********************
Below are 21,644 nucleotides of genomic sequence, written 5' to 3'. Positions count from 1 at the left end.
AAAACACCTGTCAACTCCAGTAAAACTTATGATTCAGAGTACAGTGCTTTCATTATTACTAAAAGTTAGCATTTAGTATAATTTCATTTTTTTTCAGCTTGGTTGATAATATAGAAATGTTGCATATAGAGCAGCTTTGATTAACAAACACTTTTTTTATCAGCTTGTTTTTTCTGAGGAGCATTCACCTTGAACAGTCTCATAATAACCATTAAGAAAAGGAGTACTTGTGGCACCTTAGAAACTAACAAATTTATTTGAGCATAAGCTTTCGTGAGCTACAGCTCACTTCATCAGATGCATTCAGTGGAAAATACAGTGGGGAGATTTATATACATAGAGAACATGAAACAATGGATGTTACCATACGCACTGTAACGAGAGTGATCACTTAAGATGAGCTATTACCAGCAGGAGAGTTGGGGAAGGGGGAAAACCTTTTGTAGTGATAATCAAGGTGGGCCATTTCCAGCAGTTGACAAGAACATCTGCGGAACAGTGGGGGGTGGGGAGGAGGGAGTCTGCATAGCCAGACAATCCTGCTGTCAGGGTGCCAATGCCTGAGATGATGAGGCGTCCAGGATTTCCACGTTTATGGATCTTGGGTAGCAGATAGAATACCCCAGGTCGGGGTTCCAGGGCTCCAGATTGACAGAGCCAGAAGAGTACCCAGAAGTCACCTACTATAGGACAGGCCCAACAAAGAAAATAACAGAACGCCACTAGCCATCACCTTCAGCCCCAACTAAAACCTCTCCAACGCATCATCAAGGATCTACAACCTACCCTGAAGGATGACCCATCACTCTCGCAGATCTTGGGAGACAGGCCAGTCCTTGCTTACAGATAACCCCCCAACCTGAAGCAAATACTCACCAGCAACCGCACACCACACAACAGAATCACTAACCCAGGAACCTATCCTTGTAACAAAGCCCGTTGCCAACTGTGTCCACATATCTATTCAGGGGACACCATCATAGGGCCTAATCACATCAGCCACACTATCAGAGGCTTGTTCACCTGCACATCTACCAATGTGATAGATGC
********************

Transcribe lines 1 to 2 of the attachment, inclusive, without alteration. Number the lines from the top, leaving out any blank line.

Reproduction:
Below are 21,644 nucleotides of genomic sequence, written 5' to 3'. Positions count from 1 at the left end.
AAAACACCTGTCAACTCCAGTAAAACTTATGATTCAGAGTACAGTGCTTTCATTATTACTAAAAGTTAGCATTTAGTATAATTTCATTTTTTTTCAGCTTGGTTGATAATATAGAAATGTTGCATATAGAGCAGCTTTGATTAACAAACACTTTTTTTATCAGCTTGTTTTTTCTGAGGAGCATTCACCTTGAACAGTCTCATAATAACCATTAAGAAAAGGAGTACTTGTGGCACCTTAGAAACTAACAAATTTATTTGAGCATAAGCTTTCGTGAGCTACAGCTCACTTCATCAGATGCATTCAGTGGAAAATACAGTGGGGAGATTTATATACATAGAGAACATGAAACAATGGATGTTACCATACGCACTGTAACGAGAGTGATCACTTAAGATGAGCTATTACCAGCAGGAGAGTTGGGGAAGGGGGAAAACCTTTTGTAGTGATAATCAAGGTGGGCCATTTCCAGCAGTTGACAAGAACATCTGCGGAACAGTGGGGGGTGGGGAGGAGGGAGTCTGCATAGCCAGACAATCCTGCTGTCAGGGTGCCAATGCCTGAGATGATGAGGCGTCCAGGATTTCCACGTTTATGGATCTTGGGTAGCAGATAGAATACCCCAGGTCGGGGTTCCAGGGCTCCAGATTGACAGAGCCAGAAGAGTACCCAGAAGTCACCTACTATAGGACAGGCCCAACAAAGAAAATAACAGAACGCCACTAGCCATCACCTTCAGCCCCAACTAAAACCTCTCCAACGCATCATCAAGGATCTACAACCTACCCTGAAGGATGACCCATCACTCTCGCAGATCTTGGGAGACAGGCCAGTCCTTGCTTACAGATAACCCCCCAACCTGAAGCAAATACTCACCAGCAACCGCACACCACACAACAGAATCACTAACCCAGGAACCTATCCTTGTAACAAAGCCCGTTGCCAACTGTGTCCACATATCTATTCAGGGGACACCATCATAGGGCCTAATCACATCAGCCACACTATCAGAGGCTTGTTCACCTGCACATCTACCAATGTGATAGATGC